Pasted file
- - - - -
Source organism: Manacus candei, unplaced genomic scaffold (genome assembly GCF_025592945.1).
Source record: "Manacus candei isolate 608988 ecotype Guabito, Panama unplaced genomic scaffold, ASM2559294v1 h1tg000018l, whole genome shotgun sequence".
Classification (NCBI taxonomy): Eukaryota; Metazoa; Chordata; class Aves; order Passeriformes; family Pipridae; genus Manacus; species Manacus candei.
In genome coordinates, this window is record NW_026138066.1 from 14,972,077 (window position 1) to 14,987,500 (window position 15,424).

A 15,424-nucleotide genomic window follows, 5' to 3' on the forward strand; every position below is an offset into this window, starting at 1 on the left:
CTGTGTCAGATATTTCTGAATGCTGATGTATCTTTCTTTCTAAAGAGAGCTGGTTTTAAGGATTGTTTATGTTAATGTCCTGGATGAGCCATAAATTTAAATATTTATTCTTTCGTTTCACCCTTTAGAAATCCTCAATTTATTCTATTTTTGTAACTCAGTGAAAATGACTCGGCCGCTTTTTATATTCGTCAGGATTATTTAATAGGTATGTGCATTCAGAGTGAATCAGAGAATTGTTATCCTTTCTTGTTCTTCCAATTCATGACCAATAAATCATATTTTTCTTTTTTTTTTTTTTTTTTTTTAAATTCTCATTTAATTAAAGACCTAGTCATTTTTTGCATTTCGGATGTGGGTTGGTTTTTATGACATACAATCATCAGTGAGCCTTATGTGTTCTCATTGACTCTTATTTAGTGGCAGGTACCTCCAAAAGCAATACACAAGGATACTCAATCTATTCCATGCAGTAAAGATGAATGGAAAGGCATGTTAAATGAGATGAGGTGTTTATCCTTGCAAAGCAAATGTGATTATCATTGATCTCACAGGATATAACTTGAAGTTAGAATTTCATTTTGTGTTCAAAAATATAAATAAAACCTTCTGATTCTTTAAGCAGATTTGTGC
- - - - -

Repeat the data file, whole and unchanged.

Source organism: Manacus candei, unplaced genomic scaffold (genome assembly GCF_025592945.1).
Source record: "Manacus candei isolate 608988 ecotype Guabito, Panama unplaced genomic scaffold, ASM2559294v1 h1tg000018l, whole genome shotgun sequence".
Classification (NCBI taxonomy): Eukaryota; Metazoa; Chordata; class Aves; order Passeriformes; family Pipridae; genus Manacus; species Manacus candei.
In genome coordinates, this window is record NW_026138066.1 from 14,972,077 (window position 1) to 14,987,500 (window position 15,424).

A 15,424-nucleotide genomic window follows, 5' to 3' on the forward strand; every position below is an offset into this window, starting at 1 on the left:
CTGTGTCAGATATTTCTGAATGCTGATGTATCTTTCTTTCTAAAGAGAGCTGGTTTTAAGGATTGTTTATGTTAATGTCCTGGATGAGCCATAAATTTAAATATTTATTCTTTCGTTTCACCCTTTAGAAATCCTCAATTTATTCTATTTTTGTAACTCAGTGAAAATGACTCGGCCGCTTTTTATATTCGTCAGGATTATTTAATAGGTATGTGCATTCAGAGTGAATCAGAGAATTGTTATCCTTTCTTGTTCTTCCAATTCATGACCAATAAATCATATTTTTCTTTTTTTTTTTTTTTTTTTTTAAATTCTCATTTAATTAAAGACCTAGTCATTTTTTGCATTTCGGATGTGGGTTGGTTTTTATGACATACAATCATCAGTGAGCCTTATGTGTTCTCATTGACTCTTATTTAGTGGCAGGTACCTCCAAAAGCAATACACAAGGATACTCAATCTATTCCATGCAGTAAAGATGAATGGAAAGGCATGTTAAATGAGATGAGGTGTTTATCCTTGCAAAGCAAATGTGATTATCATTGATCTCACAGGATATAACTTGAAGTTAGAATTTCATTTTGTGTTCAAAAATATAAATAAAACCTTCTGATTCTTTAAGCAGATTTGTGC